A leaked draft of the new primary curriculum was summed up by the press as "Twitter and Wikipedia - in; Second World War and Victorians - out". The Guardian stressed the increased focus in Sir Jim Rose's plan on technology and the stripped-down specifications for history and geography. The tabloids which copied the story went further, suggesting WWII would be banned while pupils would be forced to rely on Wikipedia. The proposals do not require compulsory study of WWII (a relief for pupils, perhaps, who have to study it all again at secondary). But it would be near-impossible for primary schools not to touch on it, as they will have to give a chronological overview of major events in British history. The plans suggests pupils should develop an understanding of social and collaborative forms of communication, which it defines in a footnote as including "emails, messaging, wikis and twitters". But making pupils "critical readers" of such sites does not suggest they will have blind faith in them - the opposite, in fact.
Ofsted put a grammar school in special measures for the first time, outraging supporters of academic selection who claimed it was the victim of a politically correct plot. The Daily Mail summed up the inspection report on Stretford Grammar in Manchester with the headline: "Grammar school with 96 per cent GCSE pass rate branded a failure by Ofsted. Why? Its race policy is out of date". Interesting theory - except the school was branded inadequate by inspectors on 13 counts, including its curriculum, its pupils' progress, its leadership and its ability to improve. Its race policy was mentioned in criticism of the school's governors, though they were also branded inadequate for being uninformed and failing to hold senior managers to account. Healthy scepticism is always required around Ofsted reports. But claiming a race policy is to blame for a school's woes seems a cynical attempt to stir up trouble.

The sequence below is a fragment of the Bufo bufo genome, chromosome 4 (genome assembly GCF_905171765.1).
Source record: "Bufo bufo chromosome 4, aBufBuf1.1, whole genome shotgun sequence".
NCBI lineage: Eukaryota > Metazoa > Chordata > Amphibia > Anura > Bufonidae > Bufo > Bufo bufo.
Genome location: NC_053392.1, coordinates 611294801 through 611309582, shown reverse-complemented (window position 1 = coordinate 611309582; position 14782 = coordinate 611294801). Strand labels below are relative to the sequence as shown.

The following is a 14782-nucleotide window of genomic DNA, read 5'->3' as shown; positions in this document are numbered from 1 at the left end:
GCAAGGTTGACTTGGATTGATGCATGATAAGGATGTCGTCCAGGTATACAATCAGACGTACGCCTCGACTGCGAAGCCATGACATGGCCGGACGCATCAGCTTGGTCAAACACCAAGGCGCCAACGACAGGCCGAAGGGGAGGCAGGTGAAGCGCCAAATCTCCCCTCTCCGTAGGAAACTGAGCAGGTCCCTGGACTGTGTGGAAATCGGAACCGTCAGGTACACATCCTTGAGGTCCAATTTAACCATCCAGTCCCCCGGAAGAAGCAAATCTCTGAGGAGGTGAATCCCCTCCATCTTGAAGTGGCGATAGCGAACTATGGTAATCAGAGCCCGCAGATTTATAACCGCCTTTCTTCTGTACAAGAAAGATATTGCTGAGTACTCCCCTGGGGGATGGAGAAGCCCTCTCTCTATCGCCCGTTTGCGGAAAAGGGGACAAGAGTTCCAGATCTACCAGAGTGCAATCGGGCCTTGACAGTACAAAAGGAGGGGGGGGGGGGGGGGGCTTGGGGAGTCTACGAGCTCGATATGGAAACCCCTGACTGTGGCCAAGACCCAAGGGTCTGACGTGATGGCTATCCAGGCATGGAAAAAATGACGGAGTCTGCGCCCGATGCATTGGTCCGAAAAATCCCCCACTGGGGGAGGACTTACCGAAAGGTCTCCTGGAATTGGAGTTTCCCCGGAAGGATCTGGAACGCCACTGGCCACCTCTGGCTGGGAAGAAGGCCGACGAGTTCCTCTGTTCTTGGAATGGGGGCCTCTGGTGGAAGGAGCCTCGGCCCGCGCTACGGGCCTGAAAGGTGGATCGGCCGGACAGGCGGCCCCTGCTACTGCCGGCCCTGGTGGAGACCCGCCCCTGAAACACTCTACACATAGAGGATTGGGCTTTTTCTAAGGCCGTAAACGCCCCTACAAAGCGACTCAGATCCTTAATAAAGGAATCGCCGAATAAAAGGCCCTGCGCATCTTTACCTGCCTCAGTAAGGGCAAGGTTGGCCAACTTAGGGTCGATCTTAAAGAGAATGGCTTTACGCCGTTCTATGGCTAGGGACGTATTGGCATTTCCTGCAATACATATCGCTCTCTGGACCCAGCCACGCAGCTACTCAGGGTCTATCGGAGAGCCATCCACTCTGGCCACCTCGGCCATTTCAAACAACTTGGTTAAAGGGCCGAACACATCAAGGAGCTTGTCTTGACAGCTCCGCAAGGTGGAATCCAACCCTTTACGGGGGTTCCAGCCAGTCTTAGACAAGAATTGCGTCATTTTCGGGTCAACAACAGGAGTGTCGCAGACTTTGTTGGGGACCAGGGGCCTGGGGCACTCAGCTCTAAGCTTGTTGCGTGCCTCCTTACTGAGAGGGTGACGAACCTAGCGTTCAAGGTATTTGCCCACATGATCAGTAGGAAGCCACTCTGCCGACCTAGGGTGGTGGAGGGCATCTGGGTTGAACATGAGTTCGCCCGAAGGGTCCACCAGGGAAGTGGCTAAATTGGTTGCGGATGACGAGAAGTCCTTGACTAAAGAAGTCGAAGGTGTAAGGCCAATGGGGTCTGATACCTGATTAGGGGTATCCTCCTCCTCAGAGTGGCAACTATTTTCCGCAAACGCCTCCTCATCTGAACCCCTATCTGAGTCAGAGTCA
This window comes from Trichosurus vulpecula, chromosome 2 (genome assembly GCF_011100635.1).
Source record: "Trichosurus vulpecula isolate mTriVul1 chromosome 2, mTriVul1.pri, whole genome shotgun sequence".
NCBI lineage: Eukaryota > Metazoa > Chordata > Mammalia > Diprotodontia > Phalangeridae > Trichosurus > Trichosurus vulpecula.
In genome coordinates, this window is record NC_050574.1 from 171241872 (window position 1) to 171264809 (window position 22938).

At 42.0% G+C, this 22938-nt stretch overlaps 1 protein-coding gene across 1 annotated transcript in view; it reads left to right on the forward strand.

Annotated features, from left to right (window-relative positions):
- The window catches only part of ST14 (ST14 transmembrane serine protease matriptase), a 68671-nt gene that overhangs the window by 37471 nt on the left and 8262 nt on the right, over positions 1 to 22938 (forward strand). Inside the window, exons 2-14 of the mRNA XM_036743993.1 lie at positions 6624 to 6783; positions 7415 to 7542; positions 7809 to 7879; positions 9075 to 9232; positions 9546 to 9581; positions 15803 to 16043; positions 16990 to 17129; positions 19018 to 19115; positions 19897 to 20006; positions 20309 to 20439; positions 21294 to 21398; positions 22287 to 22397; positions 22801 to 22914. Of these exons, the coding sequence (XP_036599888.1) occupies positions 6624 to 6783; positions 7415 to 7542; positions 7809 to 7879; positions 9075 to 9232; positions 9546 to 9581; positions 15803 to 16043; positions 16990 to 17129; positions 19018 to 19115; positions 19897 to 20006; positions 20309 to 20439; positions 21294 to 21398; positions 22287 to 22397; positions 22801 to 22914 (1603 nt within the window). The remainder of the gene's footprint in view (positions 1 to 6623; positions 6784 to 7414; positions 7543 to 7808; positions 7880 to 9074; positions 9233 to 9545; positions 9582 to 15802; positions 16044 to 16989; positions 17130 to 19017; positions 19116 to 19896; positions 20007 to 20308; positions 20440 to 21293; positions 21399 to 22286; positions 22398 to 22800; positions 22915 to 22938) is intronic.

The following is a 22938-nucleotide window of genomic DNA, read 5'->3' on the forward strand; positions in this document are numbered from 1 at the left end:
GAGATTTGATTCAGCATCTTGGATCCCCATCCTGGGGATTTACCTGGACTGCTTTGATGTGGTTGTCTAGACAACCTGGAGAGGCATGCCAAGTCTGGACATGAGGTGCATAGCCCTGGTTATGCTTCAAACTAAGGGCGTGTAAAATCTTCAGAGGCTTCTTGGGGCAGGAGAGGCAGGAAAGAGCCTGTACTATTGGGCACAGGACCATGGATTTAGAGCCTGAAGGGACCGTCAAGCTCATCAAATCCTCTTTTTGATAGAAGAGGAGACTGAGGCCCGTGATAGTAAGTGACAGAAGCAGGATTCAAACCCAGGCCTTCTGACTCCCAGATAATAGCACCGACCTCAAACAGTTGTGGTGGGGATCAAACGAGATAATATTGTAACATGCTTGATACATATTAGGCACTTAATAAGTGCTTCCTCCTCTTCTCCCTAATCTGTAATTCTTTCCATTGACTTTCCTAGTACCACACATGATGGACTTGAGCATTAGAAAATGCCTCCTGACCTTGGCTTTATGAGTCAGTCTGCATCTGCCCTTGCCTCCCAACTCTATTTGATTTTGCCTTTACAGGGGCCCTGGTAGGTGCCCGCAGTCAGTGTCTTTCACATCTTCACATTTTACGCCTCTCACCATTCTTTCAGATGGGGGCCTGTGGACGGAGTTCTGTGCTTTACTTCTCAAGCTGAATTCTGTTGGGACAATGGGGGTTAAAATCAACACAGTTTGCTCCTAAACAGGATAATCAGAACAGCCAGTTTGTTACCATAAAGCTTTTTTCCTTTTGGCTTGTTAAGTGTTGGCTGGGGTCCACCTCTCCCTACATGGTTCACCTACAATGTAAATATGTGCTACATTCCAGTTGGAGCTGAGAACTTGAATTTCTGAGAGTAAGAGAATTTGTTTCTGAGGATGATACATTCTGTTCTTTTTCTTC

The Tories continued their habit of announcing radical initiatives that schools have already implemented. Michael Gove, shadow schools secretary, suggested schools should extend their opening hours to offer extra classes and activities. Which, erm, more than 15,000 do now as part of the extended schools programme. Mr Gove also promised to give academies the freedom to run longer school days. Which they already can, and do - the Walsall Academy in West Midlands, for example, which pays staff 10 per cent more so pupils can get an extra 10 hours of classes a week.